- Parent Category: FAQs
- Category: Questions about Friends and Family Relationships
- Published on Thursday, 19 November 2009 09:54
Both here and in 1 Peter 4:8 covering "a multitude of sins" clearly alludes to Proverbs 10:12, "Hatred stirreth up strifes: but love covereth all sins." The Greek translation of this proverb uses the same word for "cover" (or veil) as in these New Testament passages. Covering, then, is contrasted to "stirreth up." Hatred looks for ways to cause problems; love looks for ways to avoid problems.
Love doesn’t tolerate or encourage sin (1 Corinthians 13:6), and, undeniably, 1 Corinthians 5 teaches that sin affecting the testimony and integrity of God’s dwelling must be exposed and judged.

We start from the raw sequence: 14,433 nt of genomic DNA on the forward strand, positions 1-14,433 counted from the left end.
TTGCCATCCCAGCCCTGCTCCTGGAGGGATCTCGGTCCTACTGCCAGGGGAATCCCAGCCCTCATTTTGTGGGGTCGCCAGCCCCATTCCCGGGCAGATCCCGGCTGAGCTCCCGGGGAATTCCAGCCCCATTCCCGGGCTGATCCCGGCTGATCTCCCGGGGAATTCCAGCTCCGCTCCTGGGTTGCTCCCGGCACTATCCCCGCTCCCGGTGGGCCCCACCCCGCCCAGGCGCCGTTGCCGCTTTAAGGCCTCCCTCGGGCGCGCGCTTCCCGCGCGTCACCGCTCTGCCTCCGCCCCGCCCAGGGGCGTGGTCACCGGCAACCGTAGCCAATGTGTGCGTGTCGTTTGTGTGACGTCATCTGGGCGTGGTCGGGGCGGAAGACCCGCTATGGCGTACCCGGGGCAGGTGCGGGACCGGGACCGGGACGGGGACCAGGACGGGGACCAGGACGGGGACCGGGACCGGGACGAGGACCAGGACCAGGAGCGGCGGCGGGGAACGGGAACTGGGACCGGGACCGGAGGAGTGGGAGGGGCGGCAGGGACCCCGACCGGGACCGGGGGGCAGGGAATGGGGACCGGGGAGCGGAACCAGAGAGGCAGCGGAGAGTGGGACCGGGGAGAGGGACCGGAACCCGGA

Love "is not easily provoked" in reacting to wrongs, however (13: 5). In 1 Peter 4:8, love enables a believer to put a veil over "a multitude of" wrongs against him personally. In this way, he does not look at those wrongs, but acts as if they hadn’t been committed.
The problem in James 5 is unrighteous action that has incurred God’s hand of discipline (verses 15, 16). By recovering this individual from the error of his way, the wrongs he has done will be veiled from the view of others. We should make every attempt to righteously protect the testimony of fellow-believers.